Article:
Exploring the gap between hand washing knowledge and practices in Bangladesh: a cross-sectional comparative study. BMC Public Health 2013, 13:89.
Sifat E Rabbi, et al.
Background: Hand washing is considered as one of the most effective hygiene promotion activities for public health in developing countries. This study compared hand washing knowledge and practices in BRAC’s water; sanitation and hygiene (WASH) programme areas over time.
Methods: This study is a cross-sectional comparative study between baseline (2006), midline (2009) and end-line (2011) surveys in 50 sub-districts from the first phase of the programme. Thirty thousand households from 50 sub-districts were selected in two steps: i) 30 villages were selected from each sub-district by cluster sampling, and ii) 20 households were chosen systematically from each village. The matched households were considered (26,404 in each survey) for analysis. Data were collected from households through face-to-face interview using a pre-tested questionnaire. Respondents were the adult female members of the same households, who had knowledge of day-to-day household activities related to water, sanitation and hygiene.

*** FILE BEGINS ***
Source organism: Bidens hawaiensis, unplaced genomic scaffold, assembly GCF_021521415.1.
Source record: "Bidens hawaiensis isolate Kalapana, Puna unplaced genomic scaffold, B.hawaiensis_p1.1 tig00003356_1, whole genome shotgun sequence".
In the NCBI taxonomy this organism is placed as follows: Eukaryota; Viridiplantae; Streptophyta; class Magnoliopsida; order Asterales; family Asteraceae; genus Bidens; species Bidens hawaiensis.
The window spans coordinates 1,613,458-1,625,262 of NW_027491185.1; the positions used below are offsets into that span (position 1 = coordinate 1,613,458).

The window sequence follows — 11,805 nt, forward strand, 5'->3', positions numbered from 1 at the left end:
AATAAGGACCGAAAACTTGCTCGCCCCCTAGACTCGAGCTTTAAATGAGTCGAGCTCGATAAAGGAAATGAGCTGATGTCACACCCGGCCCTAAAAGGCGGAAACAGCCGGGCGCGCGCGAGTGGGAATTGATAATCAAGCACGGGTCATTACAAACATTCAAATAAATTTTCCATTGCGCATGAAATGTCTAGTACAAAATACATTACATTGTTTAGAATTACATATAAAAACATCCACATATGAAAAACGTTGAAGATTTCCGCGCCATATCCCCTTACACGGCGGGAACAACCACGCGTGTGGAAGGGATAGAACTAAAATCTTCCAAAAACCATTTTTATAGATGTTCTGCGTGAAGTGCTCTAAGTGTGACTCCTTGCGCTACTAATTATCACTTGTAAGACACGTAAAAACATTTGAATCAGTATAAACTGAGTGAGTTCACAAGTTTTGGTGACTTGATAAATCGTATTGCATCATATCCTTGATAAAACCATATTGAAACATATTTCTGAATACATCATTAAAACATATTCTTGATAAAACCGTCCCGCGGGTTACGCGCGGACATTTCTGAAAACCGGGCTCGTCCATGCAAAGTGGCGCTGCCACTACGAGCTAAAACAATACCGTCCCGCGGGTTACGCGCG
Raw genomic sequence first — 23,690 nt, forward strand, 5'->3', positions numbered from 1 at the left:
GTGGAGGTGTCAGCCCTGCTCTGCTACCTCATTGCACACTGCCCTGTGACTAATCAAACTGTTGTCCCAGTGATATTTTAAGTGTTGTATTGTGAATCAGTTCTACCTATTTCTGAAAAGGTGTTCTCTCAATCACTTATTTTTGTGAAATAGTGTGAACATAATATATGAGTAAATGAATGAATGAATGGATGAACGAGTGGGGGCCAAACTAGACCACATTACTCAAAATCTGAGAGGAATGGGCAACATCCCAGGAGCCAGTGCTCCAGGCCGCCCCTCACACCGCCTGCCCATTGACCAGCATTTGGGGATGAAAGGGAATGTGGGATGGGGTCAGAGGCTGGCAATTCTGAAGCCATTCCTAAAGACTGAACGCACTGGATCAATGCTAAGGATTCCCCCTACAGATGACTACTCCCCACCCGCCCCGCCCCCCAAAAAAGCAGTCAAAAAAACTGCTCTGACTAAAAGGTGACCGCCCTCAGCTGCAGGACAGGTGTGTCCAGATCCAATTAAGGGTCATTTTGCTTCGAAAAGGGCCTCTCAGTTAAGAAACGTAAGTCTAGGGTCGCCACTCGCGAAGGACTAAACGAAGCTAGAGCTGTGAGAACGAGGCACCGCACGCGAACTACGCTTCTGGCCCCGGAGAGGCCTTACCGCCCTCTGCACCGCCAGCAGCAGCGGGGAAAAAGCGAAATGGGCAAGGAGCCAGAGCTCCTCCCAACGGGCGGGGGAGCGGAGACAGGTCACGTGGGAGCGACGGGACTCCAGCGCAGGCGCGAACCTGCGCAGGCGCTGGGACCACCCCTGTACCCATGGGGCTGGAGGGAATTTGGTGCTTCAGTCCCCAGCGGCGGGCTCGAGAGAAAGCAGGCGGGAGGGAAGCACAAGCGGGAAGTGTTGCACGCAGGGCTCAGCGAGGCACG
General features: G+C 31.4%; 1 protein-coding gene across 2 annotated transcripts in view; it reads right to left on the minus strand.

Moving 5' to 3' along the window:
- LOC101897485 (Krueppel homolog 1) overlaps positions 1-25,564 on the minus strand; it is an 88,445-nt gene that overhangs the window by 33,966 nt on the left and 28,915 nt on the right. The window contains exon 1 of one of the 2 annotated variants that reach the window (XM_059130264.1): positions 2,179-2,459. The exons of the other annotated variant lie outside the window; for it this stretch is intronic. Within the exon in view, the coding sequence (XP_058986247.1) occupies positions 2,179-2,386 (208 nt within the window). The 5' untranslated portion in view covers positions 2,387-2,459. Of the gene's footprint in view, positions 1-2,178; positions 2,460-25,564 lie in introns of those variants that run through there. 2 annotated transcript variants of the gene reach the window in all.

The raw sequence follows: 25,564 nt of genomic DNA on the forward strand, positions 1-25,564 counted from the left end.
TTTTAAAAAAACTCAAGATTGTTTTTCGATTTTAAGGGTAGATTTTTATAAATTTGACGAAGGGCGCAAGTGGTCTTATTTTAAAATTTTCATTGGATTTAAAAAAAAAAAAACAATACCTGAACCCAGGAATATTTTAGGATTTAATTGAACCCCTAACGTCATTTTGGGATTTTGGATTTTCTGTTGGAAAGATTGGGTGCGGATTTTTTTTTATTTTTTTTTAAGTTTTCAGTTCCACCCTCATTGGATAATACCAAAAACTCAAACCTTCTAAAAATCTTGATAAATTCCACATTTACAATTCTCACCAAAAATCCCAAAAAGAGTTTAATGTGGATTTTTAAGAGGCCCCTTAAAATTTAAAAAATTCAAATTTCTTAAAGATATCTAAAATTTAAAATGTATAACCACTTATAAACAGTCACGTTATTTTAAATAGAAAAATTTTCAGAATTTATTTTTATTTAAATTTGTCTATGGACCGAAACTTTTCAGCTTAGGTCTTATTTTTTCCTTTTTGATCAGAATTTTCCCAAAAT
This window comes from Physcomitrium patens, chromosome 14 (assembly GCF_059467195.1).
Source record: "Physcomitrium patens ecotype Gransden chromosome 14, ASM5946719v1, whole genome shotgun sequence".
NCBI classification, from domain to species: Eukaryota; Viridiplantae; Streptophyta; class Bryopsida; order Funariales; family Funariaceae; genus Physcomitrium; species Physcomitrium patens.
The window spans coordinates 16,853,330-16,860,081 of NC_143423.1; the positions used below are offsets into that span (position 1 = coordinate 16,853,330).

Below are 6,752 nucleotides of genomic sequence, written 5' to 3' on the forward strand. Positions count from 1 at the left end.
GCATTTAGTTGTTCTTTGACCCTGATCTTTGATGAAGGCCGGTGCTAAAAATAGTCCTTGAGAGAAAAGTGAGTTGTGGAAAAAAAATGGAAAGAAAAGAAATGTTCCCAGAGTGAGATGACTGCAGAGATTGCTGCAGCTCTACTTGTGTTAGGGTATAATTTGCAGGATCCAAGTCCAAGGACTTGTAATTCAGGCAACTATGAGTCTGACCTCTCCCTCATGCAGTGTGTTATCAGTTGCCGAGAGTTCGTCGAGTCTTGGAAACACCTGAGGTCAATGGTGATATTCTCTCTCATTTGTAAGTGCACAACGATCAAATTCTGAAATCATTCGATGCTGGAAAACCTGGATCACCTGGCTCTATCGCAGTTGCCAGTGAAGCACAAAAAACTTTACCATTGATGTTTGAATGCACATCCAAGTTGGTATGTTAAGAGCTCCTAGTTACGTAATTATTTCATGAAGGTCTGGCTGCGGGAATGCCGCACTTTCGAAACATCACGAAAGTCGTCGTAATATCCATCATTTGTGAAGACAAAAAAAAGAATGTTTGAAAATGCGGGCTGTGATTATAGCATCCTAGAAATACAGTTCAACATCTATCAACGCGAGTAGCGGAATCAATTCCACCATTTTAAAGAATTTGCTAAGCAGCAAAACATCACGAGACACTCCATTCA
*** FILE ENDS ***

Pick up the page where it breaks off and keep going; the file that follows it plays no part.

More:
Results: A gap between perception and practice of proper hand washing practices with soap was identified in the study areas. Hand washing practice with soap before eating was much lower than after defecation. In baseline data, 8% reported to wash their hands with soap which significantly increased to 22% in end line. Hand washing knowledge and practices before cooking food, before serving food and while handling babies is considerably limited than other critical times. A multivariate analysis shows that socio-economic factors including education of household head and respondent, water availability and access to media have strong positive association with hand washing with soap.
Conclusion: Gap between knowledge and practice still persists in hand washing practices. Long term and extensive initiatives can aware people about the effectiveness of hand washing.